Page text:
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Visiting entrepreneurs help shed light on the future of farming

New Leadership Network member Margie Hunt looks back on the recent Agribusiness Hui, which brought together Leadership Network members and Southeast Asian agribusiness entrepreneurs to discuss the future of farming.

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A group of people wearing Asia New Zealand Foundation T-shirts sitting at a table chatting

Aptly timed with Fieldays, the Agribusiness Hui was a weekend where Leadership Network members and a group of visiting agribusiness entrepreneurs came together to share knowledge and learn from each other.

The first event of the hui involved round-table discussions at the Business and Innovation Centre at Fieldays, where small groups led by Leadership Network members and the visiting entrepreneurs discussed specific topics related to their areas of work.

In one group, Grace Sarasit from Thai dairy company Meiji Holdings was paired with Thomas McDonald from Spring Sheep – a company that specialises in producing milk products from sheep.

One interesting fact that Grace noted was that in Asia just having numbers on packets such as ‘25% RDI protein’ or ’10% less fat' or ‘5 essential amino acids’ has a significantly positive impact on sales. This would have been a valuable insight for Thomas Macdonald from Spring Sheep, whose milk powder is predominantly sold to Southeast Asia.

At other tables, discussions were being had about strawberry growing, insect protein, organic farming, and mushroom growing, with conversations flowing and radiating from these topics.

A man sitting down holding notes while talking to a group

The following day we convened in the Raglan Town Hall to continue our discussions.

Listening to the speakers, it became apparent there is an incredible amount of overlap with the difficulties encountered throughout all agricultural industries as well as cross culturally. I could relate to every person’s story in one way or another.

What was the most eye opening and what I found quite profound was the lack of access to funding in Southeast Asia for businesses tied to the land. It was explained that to a high degree this is due to the volatility of weather, with investors not willing to take the risk on backing a farmer whose profit margin to some extent is at the mercy of the climate.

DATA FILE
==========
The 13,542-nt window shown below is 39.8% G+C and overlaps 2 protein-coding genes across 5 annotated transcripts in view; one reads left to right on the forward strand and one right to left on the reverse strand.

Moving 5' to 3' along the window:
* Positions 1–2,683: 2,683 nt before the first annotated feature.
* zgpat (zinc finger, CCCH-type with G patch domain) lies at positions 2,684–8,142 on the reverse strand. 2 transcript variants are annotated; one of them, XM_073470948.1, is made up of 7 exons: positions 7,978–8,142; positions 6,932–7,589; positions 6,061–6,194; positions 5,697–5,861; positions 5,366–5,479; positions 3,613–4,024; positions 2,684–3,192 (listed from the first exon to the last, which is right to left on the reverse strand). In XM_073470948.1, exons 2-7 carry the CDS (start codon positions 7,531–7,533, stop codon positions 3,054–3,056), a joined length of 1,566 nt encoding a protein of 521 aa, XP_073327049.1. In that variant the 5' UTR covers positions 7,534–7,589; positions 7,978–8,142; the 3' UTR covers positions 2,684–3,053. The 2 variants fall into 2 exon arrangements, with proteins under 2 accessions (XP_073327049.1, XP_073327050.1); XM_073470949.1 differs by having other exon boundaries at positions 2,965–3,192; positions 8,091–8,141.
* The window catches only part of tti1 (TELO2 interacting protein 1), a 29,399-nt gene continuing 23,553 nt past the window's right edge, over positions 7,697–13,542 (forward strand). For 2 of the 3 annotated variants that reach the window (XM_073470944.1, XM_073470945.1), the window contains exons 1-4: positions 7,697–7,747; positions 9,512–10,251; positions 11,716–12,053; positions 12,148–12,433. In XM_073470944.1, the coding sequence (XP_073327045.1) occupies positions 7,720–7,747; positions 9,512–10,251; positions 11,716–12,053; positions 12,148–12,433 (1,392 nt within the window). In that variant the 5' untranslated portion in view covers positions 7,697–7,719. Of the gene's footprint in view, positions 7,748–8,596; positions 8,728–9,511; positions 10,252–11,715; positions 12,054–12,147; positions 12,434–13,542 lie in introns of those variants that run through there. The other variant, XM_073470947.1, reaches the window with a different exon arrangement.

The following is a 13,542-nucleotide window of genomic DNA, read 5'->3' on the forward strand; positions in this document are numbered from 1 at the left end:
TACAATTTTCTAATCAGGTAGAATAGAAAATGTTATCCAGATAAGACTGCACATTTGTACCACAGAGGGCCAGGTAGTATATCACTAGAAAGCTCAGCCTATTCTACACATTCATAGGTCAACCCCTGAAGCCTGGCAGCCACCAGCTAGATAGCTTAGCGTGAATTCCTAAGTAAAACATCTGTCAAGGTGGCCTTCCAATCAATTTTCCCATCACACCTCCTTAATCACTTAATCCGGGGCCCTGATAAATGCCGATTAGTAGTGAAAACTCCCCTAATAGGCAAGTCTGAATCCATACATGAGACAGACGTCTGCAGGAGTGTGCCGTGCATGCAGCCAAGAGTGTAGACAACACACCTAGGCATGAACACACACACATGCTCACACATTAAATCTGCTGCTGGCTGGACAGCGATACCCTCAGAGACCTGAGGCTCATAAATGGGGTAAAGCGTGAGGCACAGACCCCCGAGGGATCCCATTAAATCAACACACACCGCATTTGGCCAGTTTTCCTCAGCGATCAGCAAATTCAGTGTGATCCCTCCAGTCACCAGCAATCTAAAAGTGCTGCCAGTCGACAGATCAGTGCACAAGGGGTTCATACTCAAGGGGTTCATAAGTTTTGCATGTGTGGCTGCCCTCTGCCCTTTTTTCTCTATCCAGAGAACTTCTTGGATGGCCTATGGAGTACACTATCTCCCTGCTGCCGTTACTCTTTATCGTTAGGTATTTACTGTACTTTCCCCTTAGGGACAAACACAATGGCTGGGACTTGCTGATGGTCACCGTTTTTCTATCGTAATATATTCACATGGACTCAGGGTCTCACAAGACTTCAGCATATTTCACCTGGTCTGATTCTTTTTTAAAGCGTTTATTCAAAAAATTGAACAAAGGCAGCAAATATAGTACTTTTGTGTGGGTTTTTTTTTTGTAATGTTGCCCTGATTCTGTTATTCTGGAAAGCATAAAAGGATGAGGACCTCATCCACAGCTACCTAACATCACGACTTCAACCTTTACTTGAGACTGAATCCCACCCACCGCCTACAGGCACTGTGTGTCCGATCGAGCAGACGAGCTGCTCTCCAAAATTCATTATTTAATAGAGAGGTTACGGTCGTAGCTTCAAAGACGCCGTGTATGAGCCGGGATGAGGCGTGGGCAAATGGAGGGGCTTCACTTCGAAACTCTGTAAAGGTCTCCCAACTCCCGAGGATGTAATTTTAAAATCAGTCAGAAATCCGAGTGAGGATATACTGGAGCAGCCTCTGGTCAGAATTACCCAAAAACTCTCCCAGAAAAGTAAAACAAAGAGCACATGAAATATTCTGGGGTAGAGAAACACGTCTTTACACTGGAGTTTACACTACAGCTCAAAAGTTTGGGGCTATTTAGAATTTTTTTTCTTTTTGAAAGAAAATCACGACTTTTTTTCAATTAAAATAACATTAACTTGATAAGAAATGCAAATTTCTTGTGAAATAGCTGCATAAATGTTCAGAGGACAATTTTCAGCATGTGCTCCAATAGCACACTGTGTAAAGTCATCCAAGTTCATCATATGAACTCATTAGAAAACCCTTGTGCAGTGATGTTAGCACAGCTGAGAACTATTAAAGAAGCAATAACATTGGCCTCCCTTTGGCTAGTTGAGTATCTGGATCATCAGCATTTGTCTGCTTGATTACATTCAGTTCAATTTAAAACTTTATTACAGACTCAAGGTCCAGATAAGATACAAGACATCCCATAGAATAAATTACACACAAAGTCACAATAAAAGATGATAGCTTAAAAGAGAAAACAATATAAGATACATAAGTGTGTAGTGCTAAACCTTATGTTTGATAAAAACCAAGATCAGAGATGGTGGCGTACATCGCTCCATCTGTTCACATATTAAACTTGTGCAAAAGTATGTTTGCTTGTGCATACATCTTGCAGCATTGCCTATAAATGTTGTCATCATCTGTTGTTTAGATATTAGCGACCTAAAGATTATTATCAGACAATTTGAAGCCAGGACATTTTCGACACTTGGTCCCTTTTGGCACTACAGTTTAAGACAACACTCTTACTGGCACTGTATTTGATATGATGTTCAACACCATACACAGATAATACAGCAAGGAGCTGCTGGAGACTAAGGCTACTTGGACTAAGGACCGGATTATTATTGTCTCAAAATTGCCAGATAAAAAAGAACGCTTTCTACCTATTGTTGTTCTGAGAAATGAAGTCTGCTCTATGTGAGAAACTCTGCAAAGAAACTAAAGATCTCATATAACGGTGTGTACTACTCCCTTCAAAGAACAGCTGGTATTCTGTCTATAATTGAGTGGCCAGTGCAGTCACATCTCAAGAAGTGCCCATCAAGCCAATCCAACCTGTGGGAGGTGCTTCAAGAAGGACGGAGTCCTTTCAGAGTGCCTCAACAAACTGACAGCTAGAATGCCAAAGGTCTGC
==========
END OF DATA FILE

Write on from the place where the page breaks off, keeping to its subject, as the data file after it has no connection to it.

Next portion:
These town hall discussions were followed by a cosy dinner together at one of the houses we were staying at. Thunder and lightning was close by - keeping us on our toes - but with the fire going we were warm and comfortable and had some interesting discussion on the future of the food industry.

The question “What would our dinner look like in 2050?” was posed to the group. As entrepreneurs, business leaders, manufacturers and farmers, this question was relevant to every person in the room.

Much of this discussion was centred on products such as those from Bex and Peter of Anteater as well as Bicky of CricketOne, who supply alternative proteins from bugs!

Many of the consumer drivers of food production, apart from cost, are toward healthier, more sustainable, fresher and less processed foods. This in turn leads to lower inputs, therefore lower (food) output. No longer are we focusing on the commodities but instead the value-add products.

Over the course of the evening, we concluded that if we need more space for more crops to be sustainable in regard to land use and environment, then we need to utilise the 40 percent of edible food that is currently discarded.

To do this we would need to change the understanding of what is edible and how we as a global population can better understand food production as a whole.

Six people looking up at the camera for a group selfie

Stopping the culture within the supply chain of throwing away food because ‘it isn’t the right shape’ for sale, is an easy solution with no extra costs associated. There are no set up costs, there are no manufacturing changes. No cost, but incredible gain.

Many companies have initiatives that are focused around this. Reducing this waste is fantastic for all parties involved, from the environment, through to the farmer, supplier, manufacturer, wholesaler, retailer and, most importantly, the consumer.

Sunday started the right way with delicious  Raglan Coconut Yoghurt from Tesh Randall – a local manufacturer who joined us for the weekend's activities. With breakfast eaten, we were back on the road heading to Zealong Tea Estate, our final destination before everyone went their own way.

As the weekend progressed, perspectives changed as we got to know everyone’s backgrounds, cultures, and industries. I left feeling inspired and in awe of the incredible achievements of those who attended. It was clear that despite the hurdles, everyone had forged their own path and are change makers in their own right.

Margie was raised on a Waikato dairy farm and now works as a food technologist. She continues to have an interest in farming, particularly encouraging the next generation to think of farming when considering their career options and changing the way farming is portrayed in the media and percieved by the non-farming public.

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23 July 2018